In a world of quadruple tailwhips, double backflips, and 20lb bikes, many people nowadays are going to great lengths to lighten up their bike. Some people say they can ride longer and stronger with a lighter setup because they use less muscle and energy to do things. Others claim the bike whips, spins, and flips easier if it is lighter. Whatever the reason, light is in, so here are 10 things you can do to save some weight on your whip.
1. Remove Unnecessary Parts
Some things that many complete bikes come with that you may not need are: chain guards, reflectors, detanglers, brakes, and pegs. All these things are personal preference of course, but take a good look at your setup and see what you could do without. Just don’t tell your parents that we were the ones that told you to take off the reflectors and brakes. And if your bike has a basket and/or a bell, you probably need more help than this article can give you, so good luck.
Remove all the junk you don’t need off low-end complete bikes. Or strip your high-end bike to the bone.
2. Buy Lighter Components
Some of the first things you’ll want to look at are the more inexpensive parts like pedals, seats, posts, pegs, etc. However, for every part of the bike, there is a “lightest” out there. Start where you can save the most weight for the least amount of money and go from there. A lot of mail order shops even have weights of parts on their Web sites and in their catalogs so you can easily compare several parts, their weights, and their prices.
See, plastic is lighter than metal.
3. Buy Titanium Parts
Titanium spindles, bolts, and spokes are lighter substitutes to traditional chromoly or steel parts. Some companies even have titanium bars and cranks. But remember, titanium is an expensive metal, so these upgrades will definitely cost you.
Titanium axle… Or magic wand?
4. Use 36-Hole Wheels
Yo, old-schooler…48-hole wheels are a thing of the past. 12 more spokes per wheel plus a larger hub means more weight—and more rotating weight. I’m not a physicist or anything, but rotating weight feels like more than what it actually is. So any weight on your wheels will make your bike feel heavier while it is in motion. Don’t believe me? Just ask ol’ Wiki… The Internet doesn't lie—you know that.
Imagine the two numbers spinning in circles and the idea is much clearer.
5. Use Kevlar Bead Tires
“Foldable” tires, as many companies are calling them, are lighter than traditional steel bead tires. This goes right along with that rotating weight concept we just talked about. And since tires are the farthest thing out on your rotating weight, this will make a big difference in how your bike feels.
You can fold just about any tire, but that doesn’t mean it is lighter. Check the materials (kevlar -vs- metal) and weight to be sure of what you are getting.
6. Get Thinner Or Smaller Tubes
Back in the day I used to use a heavy-duty, thorn-resistant tube lined with the skin of another tube. And back in the day my bike weighed 45 freakin’ pounds, too. Screw that crap man. Be dialed, don’t case or hang up, watch out for glass, and don’t get flat tires. You can buy tubes with thinner rubber that weigh less and even get 18″ tubes instead of 20″ tubes. The thin guys or 18-inchers will still expand enough to fill your tire and will save you a few grams of rotating weight.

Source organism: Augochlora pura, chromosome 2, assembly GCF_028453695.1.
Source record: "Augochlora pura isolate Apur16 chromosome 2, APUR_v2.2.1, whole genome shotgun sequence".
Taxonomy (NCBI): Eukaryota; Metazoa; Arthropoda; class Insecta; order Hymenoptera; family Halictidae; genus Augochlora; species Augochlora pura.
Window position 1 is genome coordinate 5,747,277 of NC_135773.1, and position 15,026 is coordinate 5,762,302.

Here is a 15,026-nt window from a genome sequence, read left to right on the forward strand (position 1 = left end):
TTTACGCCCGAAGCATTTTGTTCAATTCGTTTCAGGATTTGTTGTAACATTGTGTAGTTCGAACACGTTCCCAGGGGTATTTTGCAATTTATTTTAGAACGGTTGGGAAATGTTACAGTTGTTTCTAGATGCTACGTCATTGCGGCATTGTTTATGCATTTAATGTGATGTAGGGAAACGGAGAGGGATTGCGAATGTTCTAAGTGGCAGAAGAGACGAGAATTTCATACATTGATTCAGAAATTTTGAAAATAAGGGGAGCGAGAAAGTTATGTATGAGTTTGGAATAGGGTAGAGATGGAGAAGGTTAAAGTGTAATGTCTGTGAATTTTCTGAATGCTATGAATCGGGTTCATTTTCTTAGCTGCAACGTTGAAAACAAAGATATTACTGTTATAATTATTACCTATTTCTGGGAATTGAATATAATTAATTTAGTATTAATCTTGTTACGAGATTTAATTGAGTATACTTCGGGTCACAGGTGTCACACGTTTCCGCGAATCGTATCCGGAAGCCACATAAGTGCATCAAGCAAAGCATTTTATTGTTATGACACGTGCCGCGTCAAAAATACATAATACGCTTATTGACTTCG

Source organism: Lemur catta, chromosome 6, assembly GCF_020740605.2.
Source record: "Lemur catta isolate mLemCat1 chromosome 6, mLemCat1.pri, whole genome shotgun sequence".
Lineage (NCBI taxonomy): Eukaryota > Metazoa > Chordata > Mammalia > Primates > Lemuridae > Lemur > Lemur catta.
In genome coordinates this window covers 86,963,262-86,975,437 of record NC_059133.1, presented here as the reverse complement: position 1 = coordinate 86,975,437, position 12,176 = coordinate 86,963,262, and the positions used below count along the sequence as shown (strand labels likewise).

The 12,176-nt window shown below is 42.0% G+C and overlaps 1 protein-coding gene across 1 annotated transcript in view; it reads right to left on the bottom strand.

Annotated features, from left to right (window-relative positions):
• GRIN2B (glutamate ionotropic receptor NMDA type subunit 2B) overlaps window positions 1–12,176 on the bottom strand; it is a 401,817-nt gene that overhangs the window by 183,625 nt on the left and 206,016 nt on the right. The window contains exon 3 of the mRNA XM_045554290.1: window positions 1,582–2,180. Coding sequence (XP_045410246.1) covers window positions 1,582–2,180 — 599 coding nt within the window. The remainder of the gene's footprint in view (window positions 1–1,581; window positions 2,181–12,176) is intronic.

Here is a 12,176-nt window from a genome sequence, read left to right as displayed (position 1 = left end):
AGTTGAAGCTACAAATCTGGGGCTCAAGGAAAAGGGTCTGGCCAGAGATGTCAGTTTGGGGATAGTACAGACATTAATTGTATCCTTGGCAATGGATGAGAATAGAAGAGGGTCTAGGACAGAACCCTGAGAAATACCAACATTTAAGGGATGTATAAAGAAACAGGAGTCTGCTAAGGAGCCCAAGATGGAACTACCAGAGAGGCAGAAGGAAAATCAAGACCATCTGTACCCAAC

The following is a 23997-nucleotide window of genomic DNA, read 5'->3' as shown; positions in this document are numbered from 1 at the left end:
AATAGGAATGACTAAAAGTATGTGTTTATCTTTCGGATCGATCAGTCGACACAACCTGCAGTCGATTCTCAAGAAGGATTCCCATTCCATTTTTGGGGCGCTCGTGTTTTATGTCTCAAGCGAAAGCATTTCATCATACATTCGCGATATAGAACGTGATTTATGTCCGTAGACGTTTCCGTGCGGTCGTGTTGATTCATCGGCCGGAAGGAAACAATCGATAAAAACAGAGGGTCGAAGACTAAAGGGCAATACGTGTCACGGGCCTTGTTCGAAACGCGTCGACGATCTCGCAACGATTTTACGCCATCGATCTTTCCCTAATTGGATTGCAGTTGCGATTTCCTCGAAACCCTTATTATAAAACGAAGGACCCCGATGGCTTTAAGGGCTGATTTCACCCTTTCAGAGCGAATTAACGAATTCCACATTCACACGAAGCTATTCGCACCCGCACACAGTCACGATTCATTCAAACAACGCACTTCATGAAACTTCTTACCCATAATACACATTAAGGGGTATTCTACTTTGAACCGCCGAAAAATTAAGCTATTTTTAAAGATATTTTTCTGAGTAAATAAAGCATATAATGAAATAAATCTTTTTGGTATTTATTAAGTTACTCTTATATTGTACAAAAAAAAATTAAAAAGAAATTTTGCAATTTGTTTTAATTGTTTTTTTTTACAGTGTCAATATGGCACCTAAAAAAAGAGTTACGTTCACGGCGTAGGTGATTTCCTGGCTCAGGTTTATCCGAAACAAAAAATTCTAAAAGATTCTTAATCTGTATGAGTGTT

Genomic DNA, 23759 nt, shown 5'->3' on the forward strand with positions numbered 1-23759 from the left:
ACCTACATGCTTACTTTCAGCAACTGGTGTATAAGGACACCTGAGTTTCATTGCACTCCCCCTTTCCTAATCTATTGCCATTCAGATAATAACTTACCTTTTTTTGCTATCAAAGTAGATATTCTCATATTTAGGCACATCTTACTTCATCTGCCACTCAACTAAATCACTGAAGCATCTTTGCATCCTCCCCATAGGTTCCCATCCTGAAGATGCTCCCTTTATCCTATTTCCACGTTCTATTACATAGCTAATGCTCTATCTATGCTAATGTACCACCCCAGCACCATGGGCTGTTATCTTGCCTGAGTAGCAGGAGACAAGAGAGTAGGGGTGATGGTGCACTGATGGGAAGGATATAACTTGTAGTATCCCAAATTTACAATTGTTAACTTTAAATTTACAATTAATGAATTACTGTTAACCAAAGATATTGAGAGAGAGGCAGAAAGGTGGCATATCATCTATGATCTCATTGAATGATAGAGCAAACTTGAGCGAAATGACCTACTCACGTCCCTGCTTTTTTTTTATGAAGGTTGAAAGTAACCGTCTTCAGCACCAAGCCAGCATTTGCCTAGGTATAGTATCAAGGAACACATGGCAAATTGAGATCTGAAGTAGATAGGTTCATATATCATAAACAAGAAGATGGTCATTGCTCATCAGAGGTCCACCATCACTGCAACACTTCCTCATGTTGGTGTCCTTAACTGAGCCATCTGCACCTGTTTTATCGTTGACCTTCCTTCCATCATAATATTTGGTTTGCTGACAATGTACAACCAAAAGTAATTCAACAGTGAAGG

Cross section of two kinds of tubes. The one on the left is lighter, duh.
7. Drill Holes In Your Parts
This may be going to the extreme for some people, but I’ve seen it done. Some companies already have holes drilled in various places on their parts and frames. If you are skilled and creative though you can find plenty of places to drill out excess metal and/or plastic. This will definitely void any warranty the parts may have, but dude, you’ll look soooooo hackin’ cool.
This is just one of dozens of places you can drill holes to save weight without sacrificing much (if any) strength.
8. Saw Parts Off
Do your axles stick out farther than the nut? Saw them off. Are your bars wider than you need them to be? Hack off an inch or so on each side. Is your seatpost slammed with 8 inches of extra post inside the frame? Cut that sucker down to a nub. Do you have a bunch of extra spacers on top of your stem? Cut down that steer tube on the forks, my friend. Not running a detangler or brakes? Get rid of those gyro tabs, cable guides, and brake posts. Cutting excess metal will definitely save you weight, and will often make your bike look a little more sleek and sexy.
This is an old photo from an Ian Schwartz bike check we did. Notice his sawed axle and nut. Huh, huh…we said “nut.”
9. Pay Attention To The Little Things
Bolts, spacers, washers, nuts… All these small pieces of metal are things that can be replaced with aluminum, titanium, carbon fiber, or other smaller/lighter versions. Also, paint and clear coat will add a little bit of weight to your frame as well. If you are really getting down to the nitty-gritty of lightening your bike, try running a raw frame.
Carbon fiber is very lightweight and very strong. Not that you need a headset spacer to be strong, but you know…
10. Put Your Bike (And Yourself) On A Diet
Seriously, tell your frame to lay off the soda and candy and start making that lard ass bike of yours eat healthier. And while you are at it, lose some pounds yourself and take the quarters out of your pocket. Oh come on, let me see you come up with 10 things. It doesn’t sound as good if you say “9 Ways To Lighten Your Bike.” Don’t like my jokes? Well then you need to “lighten” up. Oh god, I kill me.